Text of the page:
Home is where the heart is, and memories lie close to the heart. Life in your own home is a beautiful thing, and we all know the joy of entering our own personal sanctuary after a long day. Most seniors agree that they’d like to spend their lives in their own home, rather than in a care facility; those who have debilitating or mobility hampering illnesses are no exception to this rule. This is often a matter of personal preference, and it’s important to try to accomodate a person’s desires and agency; there are also a wide array of social benefits when seniors live at home.

A study has shown that 1 in 5 Canadians living in a residential care facility could be accommodated at home with no reduction in care; in Winnipeg, the same study showed that about 1 in 3 people in residential care could be living at home.  This could have profound impacts on our healthcare system; if seniors could receive the same level of care at home, it would free up space in our care facilities for those with more dire needs. This will become more relevant as large cohorts like the Baby Boomers begin to age; the more space we can have for serious cases, the better.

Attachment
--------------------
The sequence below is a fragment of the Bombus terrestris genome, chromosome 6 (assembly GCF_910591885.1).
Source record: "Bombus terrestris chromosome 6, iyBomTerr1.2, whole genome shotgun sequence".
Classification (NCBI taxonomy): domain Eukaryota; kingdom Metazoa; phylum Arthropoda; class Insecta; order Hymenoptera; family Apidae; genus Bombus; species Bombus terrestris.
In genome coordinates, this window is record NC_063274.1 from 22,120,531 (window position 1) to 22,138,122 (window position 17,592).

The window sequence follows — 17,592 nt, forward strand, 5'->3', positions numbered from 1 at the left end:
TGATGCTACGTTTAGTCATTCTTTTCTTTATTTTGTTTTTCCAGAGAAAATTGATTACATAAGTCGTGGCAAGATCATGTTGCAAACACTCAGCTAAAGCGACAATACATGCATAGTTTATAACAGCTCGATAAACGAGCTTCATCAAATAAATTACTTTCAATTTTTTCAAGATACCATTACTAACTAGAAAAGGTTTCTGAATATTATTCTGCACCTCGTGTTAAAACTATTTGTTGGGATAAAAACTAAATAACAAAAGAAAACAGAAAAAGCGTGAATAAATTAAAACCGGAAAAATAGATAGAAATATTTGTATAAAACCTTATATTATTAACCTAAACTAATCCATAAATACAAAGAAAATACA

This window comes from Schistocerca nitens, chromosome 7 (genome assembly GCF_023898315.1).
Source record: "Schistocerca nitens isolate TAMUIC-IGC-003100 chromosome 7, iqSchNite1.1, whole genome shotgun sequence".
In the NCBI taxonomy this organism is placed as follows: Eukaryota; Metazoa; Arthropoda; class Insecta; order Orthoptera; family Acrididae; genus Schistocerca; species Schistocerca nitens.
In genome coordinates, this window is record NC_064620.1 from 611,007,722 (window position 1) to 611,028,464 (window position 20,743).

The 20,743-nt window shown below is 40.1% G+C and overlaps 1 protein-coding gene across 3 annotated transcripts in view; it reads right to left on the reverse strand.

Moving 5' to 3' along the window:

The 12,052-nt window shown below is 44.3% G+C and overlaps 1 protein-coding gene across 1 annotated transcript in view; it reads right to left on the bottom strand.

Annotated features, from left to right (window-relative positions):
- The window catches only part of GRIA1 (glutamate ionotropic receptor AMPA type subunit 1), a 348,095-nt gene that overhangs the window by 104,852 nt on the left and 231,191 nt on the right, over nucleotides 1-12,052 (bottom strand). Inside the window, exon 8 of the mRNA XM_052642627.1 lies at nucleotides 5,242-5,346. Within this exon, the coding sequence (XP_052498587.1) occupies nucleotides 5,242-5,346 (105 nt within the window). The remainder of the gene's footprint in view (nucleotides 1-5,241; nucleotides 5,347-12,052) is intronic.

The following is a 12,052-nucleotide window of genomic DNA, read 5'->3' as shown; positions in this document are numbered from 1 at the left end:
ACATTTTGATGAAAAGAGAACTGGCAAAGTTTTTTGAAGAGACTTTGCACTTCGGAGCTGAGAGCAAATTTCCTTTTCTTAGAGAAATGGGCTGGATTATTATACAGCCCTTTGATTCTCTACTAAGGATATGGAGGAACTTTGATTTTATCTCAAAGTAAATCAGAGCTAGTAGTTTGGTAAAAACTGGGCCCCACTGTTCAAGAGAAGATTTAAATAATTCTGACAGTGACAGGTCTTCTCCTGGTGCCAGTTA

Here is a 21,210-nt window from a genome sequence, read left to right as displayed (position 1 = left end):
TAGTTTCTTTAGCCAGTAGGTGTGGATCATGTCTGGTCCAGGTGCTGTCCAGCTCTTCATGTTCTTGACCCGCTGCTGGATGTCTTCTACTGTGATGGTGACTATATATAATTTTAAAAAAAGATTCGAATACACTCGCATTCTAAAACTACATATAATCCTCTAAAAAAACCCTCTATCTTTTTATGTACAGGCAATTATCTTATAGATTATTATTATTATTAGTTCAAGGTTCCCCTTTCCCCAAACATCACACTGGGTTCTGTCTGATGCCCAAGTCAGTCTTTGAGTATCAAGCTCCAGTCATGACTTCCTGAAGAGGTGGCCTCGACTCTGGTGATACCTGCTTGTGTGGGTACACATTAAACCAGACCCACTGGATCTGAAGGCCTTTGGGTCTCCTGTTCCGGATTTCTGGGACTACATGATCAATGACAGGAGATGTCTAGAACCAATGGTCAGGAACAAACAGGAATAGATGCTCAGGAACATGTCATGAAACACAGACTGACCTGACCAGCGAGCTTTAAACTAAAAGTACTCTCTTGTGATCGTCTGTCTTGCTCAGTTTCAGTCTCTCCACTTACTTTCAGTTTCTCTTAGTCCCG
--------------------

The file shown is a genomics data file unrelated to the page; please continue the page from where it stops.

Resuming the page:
Living at home also comes with serious reductions in cost. At home care is rarely needed 24/7, which means less staff need to be paid, alleviating a burden on our healthcare system. Plans for at-home care are also specialized to the person’s needs, and efficient care means less waste on processes that not everyone will use. At home care also limits the need to establish more residential care facilities; leveraging existing infrastructure is an excellent cost-saving measure.

None of this would matter if the care that can be provided at home wasn’t as good as the care in residential facilities; in many cases, at home care is actually better than other forms of care. Using video conferencing and other technologies, it’s easy for seniors to consult with medical professionals and other specialists who assist with their care. Neighbors and family are also more readily available to help when individuals continue to live in their own neighborhoods, and high social capital seems to create better health outcomes for the elderly. Finally, it’s worth repeating that most people prefer to stay in their own homes instead of going through the strain of moving to a new place and a new community; living at home may give a person more agency and dignity.

There are highly specialized home care professionals who can make living at home a viable option for many seniors; there are also government programs that may cover some of the costs of living at home. This is because living at home is less expensive and more efficient in many ways; it’s high time we as a society start taking this issue seriously, and restoring the independence and dignity of our senior citizens by encouraging the use of home care services.